49393Re: Creationism etc
- Feb 9, 2012Yes, and this is the tip of the iceberg (Steve Talbot's commentary and research is a solid, sober source for new insight, and an index to his articles can be found here: http://www.netfuture.org/ ). There's a lot more surprises awaiting the 'physics envy people', but who, according to the complacent opinion of our resident scholar on WC, aren't actually significant anyway:
"The very idea that what
scientists study can be reduced to physics -- of whatever kind -- is by no means
a consensus held by scientists as such; lots of biologists and chemists and
others refer to this idea disparagingly as "physics imperialism" (and not a few
physicists find fault with it as well)."
Peter Staudenmaier, WC message 12345
The trouble, however, is that the issue is not really about the envy of the explanatory success of theory in physics but the fact that for comparable results higher up the ontological pyramid one needs to *change one's thinking*; it's really this that blocks the route to the necessary changes. It's hard uncertain work when you're working from the old, familiar paradigms of explanation of the physical world - maths and primary qualities - that have served so well for the last four centuries, towards the new. There's no guarantees that people will make the change - a typical example of the more dogmatic type of individual one frequently encounters can be seen on one of the blogs recommended by a WC denizen: see 'Guy Chapman''s comment at the end of the article at: http://www.james-gray.org/heavenly-beings-and-astral-forces/ . This individual suffers not only from 'physics imperialism' but also a remarkable arrogance, coupled to what must be an astonishingly narrow world-view. In my experience, there are many, many people like this in the West, who are unlikely to want to change.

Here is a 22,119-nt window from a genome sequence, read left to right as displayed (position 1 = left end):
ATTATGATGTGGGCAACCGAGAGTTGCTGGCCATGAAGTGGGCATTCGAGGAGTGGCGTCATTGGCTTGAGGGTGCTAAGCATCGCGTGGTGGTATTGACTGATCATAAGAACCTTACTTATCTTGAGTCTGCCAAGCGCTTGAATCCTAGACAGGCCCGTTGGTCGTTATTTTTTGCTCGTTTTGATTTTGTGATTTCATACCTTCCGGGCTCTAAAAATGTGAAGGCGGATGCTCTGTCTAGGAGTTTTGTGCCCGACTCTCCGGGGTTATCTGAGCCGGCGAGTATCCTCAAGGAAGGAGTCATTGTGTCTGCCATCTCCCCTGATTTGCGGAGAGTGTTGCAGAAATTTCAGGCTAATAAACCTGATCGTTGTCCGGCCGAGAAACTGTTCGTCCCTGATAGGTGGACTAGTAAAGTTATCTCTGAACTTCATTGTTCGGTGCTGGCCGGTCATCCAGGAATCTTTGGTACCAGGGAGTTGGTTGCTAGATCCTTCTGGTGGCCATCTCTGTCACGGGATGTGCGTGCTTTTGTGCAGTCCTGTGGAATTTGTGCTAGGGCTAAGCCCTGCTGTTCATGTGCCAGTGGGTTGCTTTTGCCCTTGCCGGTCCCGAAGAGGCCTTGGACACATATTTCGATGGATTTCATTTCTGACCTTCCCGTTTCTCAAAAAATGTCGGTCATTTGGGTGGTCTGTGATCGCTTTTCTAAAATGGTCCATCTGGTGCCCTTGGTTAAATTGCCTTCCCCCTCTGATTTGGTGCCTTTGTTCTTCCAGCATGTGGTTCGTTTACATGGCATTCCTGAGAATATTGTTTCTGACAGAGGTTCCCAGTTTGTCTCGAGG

--- In firstname.lastname@example.org, Maurice McCarthy <manselton@...> wrote:
> Concerning the non-randomness of variation, there was an experiment in
> the last 10 years on different strains of E. Coli and it was shown
> that the amount of mutation increases when they are under stress, e.g.
> by making their environment a little more acidic. This illustrates
> that variation is not random. I'll try to dig out the reference. I
> don't know if the experimenter reached the conclusion that the
> colonies in each petrie dish were acting as wholes in a
> self-supporting manner.
> On another point, the genetic dogma of one gene one protein seems to
> have been bust by the results of the Human Genome Project, amongst
> other research. The same gene can make different proteins and
> causality on the bio-molecular level has been shown to act in two
> directions. The protein can affect the reactions supposedly coming
> from the gene.
> Bravo! They've crushed Dawkins physics envy by pursuing truth in the
> science. The selfish gene is shown to be a falsehood.
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